The current ‘recovery’ from the Great Recession of 2008-9 has been so weak and so drawn out that the overall loss of value compared with potential output if there had been no slump and/or a quick recovery is huge – probably close to $10trn over five years for the US alone. That ‘damage’ easily matches the damage from smoking over the last five years.

|This crime of capitalism is ignored by mainstream economics. For example, Robert Lucas is a Nobel prize winner and leading exponent of the view that modern capitalism is an efficient manager of human resources and the output of labour. He is infamously quoted as saying in 2003, that the problem of depressions had been solved by modern mainstream economics (http://thenextrecession.wordpress.com/2010/05/28/vulgar-economics-in-despond/). In 2010, he argued that there can be ‘shocks’ to the steady equilibrium growth path of capital investment, but they would usually be temporary. Very quickly, growth would return to its previous trend (http://danieljmitchell.wordpress.com/2011/06/16/nobel-prize-winner-analyzes-the-obama-growth-gap/).

Lucas presented the following chart of US economic growth over the last 140 years.  The red line represents trend economic growth and the blue line shows the actual growth rate. In this bird’s eye view, growth has been inexorable and mostly pretty much along the equilibrium trend path.
US real gdp
Or has it? The Great Depression of the 1930s stands out a huge deviation from this scenario, even at this height of observation. Also what is subtly missing from view is the gradual slowdown in trend growth especially since the 1980s. And a closer inspection of the blue line in the last six years reveals a distinct gap from the red line. And there appears to be no quick ‘return to normal’ (see my posts, http://thenextrecession.wordpress.com/2014/05/17/us-is-not-closing-the-gap-and-neither-is-the-uk/
and
http://thenextrecession.wordpress.com/2014/08/29/the-us-recovery-the-long-depression-and-pax-americana/).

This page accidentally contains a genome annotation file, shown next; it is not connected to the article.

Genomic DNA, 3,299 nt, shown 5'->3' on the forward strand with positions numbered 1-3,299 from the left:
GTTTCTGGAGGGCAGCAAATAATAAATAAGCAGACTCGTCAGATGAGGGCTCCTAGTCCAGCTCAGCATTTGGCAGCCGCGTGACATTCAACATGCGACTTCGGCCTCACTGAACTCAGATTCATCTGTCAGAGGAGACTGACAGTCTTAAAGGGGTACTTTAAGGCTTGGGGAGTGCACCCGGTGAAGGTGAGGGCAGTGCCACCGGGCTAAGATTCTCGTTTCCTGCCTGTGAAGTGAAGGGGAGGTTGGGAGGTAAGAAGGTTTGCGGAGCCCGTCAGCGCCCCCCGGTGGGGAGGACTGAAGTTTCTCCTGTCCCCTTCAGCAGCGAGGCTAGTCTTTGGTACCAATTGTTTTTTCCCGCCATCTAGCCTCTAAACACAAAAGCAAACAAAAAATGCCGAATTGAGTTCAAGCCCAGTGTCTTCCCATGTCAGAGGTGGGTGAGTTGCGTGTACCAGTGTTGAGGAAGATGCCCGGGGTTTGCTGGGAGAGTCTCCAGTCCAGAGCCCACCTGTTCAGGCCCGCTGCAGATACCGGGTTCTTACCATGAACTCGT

Lucas noted this gap too.  For him, the problem this time was that “government is doing too much,” and he specifically highlighted the “likelihood of much higher taxes, focused on ‘the rich’” and a “large increase in the role of government”.  Well, none of those things happened except for the government bailing out the banks and the US economy still has not made up time from those ‘shocks’.

Recent research by economists Robert F. Martin, Teyanna Munyan and Beth Anne Wilson of the US Federal Reserve examined the experience of 23 countries since 1970 (http://www.federalreserve.gov/econresdata/notes/ifdp-notes/2014/potential-output-and-recessions-are-we-fooling-ourselves-20141112.html). They found that economic output doesn’t return to normal following a recession, especially a major one like the Great Recession.

Indeed, the gap between potential growth and actual output just gets wider. As a result, the trend growth rate also falls as a consequence. As the chart below shows, a deep slump followed by a weak recovery steadily lowers the long-term growth rate in each successive year.
gaps
So there is no return to normal and there has been a permanent loss of value and output for the American people as a result of the housing bust, the global banking crash and the subsequent collapse in investment, incomes and employment.

According the Fed economists research, on average, GDP remains well below its previous trend, even for short and shallow recessions.  On average, there is a permanent loss of output equivalent to nearly 15% of potential GDP growth in deep recessions more seven years later.
recessions

As the economists sum it up: “that recessions tend to depress the long-run level of output may imply that demand shocks have permanent effects. The sustained deviation of the level of output from pre-crisis trend points to flaws in the way the economics profession models the recovery of output to economic shocks and raises further doubts about the reliance on measures of output gaps to determine economic slack. For policymakers, the results also point to the cost of recessions, especially deep and long ones”.

So much for Robert Lucas’ confidence in recovery as long as governments don’t interfere. Slumps anyway have lasting damage: incomes, jobs and homes that can never be recovered. And right now that damage is still rising.  It is another economic crime of capitalism.